Photograph — Fortune

On Tuesday June 16, the World Bank approved $1 billion for the Democratic Republic of Congo’s (DRC) educational and health sectors which have been conflicted by years of limited funding, wars and mismanagement.

The funding includes $800 million to support free primary school education and $200 million will be used to improve maternal and child health. $435 million will be in grants while $565 million in credit.

Due to the surge in cases of coronavirus, Congo’s fragile health care system has been under strain to meet up with the growing numbers. So far, Congo has recorded 4,974 confirmed cases of the virus and 112 deaths.

“This funding is all the more important because it will help alleviate the economic and social consequences of the coronavirus affecting the poorest,” World Bank country director Jean-Christophe Carret, said

The DRC education system is plagued by constant violence, gender inequality and poor infrastructure. Over 3.5 million children of primary school age are not in school, and of those who do attend, 44 percent start school late, after the age of six.

The United Nations report shows that in the past eight months in DRC,  about 1,300 civilians have been killed in separate conflicts involving armed groups and government forces with the violence forcing more than half a million people from their homes. This includes children who have had to drop out of school due to the recurring violence.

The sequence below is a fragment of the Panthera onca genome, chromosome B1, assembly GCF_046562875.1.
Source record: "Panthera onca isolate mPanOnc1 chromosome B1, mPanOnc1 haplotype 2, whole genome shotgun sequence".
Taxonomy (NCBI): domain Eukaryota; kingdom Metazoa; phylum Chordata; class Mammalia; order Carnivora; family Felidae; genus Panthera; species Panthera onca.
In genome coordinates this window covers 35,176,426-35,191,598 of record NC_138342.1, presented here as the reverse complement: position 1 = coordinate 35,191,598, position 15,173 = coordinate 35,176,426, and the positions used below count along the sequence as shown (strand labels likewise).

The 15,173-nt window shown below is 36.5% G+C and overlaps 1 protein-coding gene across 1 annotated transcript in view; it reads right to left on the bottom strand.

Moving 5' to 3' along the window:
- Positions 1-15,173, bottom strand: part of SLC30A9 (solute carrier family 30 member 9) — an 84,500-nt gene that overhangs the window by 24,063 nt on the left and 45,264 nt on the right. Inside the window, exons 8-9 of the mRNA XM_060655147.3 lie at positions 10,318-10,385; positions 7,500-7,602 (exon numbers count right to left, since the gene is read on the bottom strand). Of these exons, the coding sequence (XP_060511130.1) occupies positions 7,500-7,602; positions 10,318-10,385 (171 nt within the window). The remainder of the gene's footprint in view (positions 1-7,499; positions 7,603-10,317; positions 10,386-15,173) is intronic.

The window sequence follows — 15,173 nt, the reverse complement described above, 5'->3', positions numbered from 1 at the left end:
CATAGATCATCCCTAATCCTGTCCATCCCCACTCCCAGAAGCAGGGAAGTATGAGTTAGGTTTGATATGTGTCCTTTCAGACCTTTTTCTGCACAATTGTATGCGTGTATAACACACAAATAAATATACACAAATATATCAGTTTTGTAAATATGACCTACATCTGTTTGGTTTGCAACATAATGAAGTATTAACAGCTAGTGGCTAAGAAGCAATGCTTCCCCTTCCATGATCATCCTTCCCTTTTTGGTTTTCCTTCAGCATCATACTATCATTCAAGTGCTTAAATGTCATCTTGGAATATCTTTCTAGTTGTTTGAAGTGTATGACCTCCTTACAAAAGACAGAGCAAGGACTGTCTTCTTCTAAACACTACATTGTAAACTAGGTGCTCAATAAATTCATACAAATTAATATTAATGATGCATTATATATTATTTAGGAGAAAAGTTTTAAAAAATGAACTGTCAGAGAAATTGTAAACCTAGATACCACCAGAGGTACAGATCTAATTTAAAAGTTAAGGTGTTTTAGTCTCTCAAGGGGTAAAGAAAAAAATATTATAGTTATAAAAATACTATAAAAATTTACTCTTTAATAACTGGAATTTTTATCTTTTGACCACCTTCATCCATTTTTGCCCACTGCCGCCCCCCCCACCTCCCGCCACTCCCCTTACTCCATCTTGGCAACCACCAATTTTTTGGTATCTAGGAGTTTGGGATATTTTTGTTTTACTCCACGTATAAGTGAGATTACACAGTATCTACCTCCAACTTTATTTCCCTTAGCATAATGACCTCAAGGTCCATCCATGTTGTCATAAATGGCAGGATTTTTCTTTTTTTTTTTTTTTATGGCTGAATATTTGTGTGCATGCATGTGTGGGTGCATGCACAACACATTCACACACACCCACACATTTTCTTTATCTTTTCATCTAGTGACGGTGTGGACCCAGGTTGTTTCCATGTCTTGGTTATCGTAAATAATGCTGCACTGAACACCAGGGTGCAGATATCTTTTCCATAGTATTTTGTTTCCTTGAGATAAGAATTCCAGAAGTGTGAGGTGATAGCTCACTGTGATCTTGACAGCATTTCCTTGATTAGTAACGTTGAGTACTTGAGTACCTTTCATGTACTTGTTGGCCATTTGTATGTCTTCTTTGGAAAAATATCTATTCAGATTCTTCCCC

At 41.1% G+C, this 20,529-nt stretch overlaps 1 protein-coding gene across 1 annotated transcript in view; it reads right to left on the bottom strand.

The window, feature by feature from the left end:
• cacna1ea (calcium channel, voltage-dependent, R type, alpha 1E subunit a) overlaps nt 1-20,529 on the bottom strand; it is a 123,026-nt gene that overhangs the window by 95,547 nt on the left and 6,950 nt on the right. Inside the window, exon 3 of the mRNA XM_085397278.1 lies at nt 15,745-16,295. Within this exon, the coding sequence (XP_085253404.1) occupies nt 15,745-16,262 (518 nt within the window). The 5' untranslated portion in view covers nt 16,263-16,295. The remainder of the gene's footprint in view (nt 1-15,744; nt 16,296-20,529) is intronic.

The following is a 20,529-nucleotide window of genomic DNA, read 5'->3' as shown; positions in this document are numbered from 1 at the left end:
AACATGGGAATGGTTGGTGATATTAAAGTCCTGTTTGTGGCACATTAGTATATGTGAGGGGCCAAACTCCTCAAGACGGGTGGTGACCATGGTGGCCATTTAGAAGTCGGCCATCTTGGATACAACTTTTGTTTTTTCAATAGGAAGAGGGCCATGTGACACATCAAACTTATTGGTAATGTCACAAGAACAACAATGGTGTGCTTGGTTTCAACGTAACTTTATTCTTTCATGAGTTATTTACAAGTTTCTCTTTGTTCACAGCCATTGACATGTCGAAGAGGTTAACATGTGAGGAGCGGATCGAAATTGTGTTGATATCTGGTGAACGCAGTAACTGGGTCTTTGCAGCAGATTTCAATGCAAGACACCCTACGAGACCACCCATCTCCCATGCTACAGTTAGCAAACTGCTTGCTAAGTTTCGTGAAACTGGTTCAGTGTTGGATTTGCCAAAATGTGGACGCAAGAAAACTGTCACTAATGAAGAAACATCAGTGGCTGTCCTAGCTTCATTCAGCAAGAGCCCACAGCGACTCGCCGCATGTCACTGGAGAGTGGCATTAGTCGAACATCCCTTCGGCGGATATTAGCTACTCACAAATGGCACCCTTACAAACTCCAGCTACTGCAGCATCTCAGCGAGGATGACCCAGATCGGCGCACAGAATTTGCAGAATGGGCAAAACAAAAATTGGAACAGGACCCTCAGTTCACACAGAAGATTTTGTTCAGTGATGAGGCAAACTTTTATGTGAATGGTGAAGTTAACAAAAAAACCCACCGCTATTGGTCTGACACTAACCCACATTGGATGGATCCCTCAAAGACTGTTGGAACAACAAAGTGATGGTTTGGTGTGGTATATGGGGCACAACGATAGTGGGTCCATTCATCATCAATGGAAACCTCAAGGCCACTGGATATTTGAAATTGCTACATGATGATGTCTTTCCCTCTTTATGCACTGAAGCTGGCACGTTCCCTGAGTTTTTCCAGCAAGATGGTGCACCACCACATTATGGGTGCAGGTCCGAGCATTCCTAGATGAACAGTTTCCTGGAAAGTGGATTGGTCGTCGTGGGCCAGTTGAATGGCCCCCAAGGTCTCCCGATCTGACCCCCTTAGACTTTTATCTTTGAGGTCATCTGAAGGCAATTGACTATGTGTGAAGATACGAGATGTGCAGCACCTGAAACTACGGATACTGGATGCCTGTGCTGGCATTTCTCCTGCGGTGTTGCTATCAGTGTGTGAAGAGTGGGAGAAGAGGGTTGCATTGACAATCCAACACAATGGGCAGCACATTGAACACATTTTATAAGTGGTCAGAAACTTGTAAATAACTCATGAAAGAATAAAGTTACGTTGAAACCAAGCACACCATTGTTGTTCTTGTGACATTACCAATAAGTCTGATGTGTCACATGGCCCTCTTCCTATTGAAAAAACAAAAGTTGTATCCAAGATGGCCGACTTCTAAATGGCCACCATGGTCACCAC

More so, DRC’s educational system is faced with uneven distribution of school infrastructure, socio-cultural barriers and other vulnerabilities such as child labor and marriage, early pregnancy and disability.

The male gender is given more opportunities both in the educational system and employment market.  Sadly, 52.7 percent of girls aged 5 to 17 do not attend school.

After taking office in January 2019, President Felix Tshisekedi had vowed to make universal free education one of his priorities, but development agencies say there has been little sign of progress.

Nevertheless, there’s a renewed hope that these funds will help restructure the educational system and provide basic education for both the male and female gender.

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